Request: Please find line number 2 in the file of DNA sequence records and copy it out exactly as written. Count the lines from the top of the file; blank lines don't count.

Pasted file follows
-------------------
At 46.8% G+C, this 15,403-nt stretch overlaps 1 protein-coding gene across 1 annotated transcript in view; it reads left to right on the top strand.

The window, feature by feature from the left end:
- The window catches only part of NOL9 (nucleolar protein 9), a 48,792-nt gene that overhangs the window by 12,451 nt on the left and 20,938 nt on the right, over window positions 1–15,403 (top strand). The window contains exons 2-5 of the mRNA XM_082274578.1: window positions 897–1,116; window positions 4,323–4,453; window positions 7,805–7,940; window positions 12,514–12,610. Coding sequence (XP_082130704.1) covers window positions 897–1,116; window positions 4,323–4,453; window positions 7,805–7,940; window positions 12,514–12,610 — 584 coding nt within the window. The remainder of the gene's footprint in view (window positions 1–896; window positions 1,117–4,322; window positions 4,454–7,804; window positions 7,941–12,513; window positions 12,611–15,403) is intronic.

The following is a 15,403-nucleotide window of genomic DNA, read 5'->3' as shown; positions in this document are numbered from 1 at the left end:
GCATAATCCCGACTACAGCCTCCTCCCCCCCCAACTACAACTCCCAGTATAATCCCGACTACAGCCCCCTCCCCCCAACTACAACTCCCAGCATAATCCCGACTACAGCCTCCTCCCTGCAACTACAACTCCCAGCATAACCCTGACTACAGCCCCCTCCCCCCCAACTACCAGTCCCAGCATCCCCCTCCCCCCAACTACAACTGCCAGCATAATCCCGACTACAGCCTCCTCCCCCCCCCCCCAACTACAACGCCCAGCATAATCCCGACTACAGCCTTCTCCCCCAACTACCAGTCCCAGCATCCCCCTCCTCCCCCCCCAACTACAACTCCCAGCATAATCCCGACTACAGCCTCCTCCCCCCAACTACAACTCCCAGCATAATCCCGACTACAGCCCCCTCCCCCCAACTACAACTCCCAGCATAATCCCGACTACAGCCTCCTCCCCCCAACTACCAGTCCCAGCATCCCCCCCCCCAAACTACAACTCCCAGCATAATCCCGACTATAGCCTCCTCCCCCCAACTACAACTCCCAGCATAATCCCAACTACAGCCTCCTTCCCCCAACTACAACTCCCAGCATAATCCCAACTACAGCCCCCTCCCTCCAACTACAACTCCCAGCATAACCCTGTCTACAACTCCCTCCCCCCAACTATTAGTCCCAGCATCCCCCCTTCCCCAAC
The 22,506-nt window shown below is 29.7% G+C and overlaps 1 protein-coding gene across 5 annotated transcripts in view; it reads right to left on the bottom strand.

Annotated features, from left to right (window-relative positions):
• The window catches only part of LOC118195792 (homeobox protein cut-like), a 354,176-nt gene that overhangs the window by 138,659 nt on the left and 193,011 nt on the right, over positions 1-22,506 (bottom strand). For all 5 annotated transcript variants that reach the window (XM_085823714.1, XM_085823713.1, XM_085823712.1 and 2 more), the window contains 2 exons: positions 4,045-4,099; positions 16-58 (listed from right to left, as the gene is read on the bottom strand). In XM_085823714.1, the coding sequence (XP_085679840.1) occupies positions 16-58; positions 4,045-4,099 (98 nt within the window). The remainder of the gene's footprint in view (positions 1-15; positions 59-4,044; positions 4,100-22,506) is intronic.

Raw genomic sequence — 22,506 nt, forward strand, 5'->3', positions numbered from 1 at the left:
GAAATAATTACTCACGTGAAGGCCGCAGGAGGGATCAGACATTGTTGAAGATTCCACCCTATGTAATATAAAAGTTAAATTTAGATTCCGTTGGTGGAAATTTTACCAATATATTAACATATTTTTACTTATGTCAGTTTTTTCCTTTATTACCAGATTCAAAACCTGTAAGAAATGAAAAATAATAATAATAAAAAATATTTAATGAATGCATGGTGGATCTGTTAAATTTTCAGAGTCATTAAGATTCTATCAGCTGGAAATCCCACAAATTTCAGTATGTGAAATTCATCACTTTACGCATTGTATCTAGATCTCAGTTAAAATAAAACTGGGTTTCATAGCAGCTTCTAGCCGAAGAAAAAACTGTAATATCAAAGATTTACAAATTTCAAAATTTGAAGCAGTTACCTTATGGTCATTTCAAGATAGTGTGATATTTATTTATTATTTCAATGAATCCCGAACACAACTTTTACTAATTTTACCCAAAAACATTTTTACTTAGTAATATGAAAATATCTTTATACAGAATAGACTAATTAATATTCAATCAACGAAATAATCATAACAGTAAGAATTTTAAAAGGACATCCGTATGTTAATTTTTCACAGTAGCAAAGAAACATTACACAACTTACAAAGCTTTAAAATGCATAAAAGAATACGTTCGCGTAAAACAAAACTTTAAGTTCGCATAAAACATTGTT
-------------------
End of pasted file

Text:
The window, feature by feature from the left end: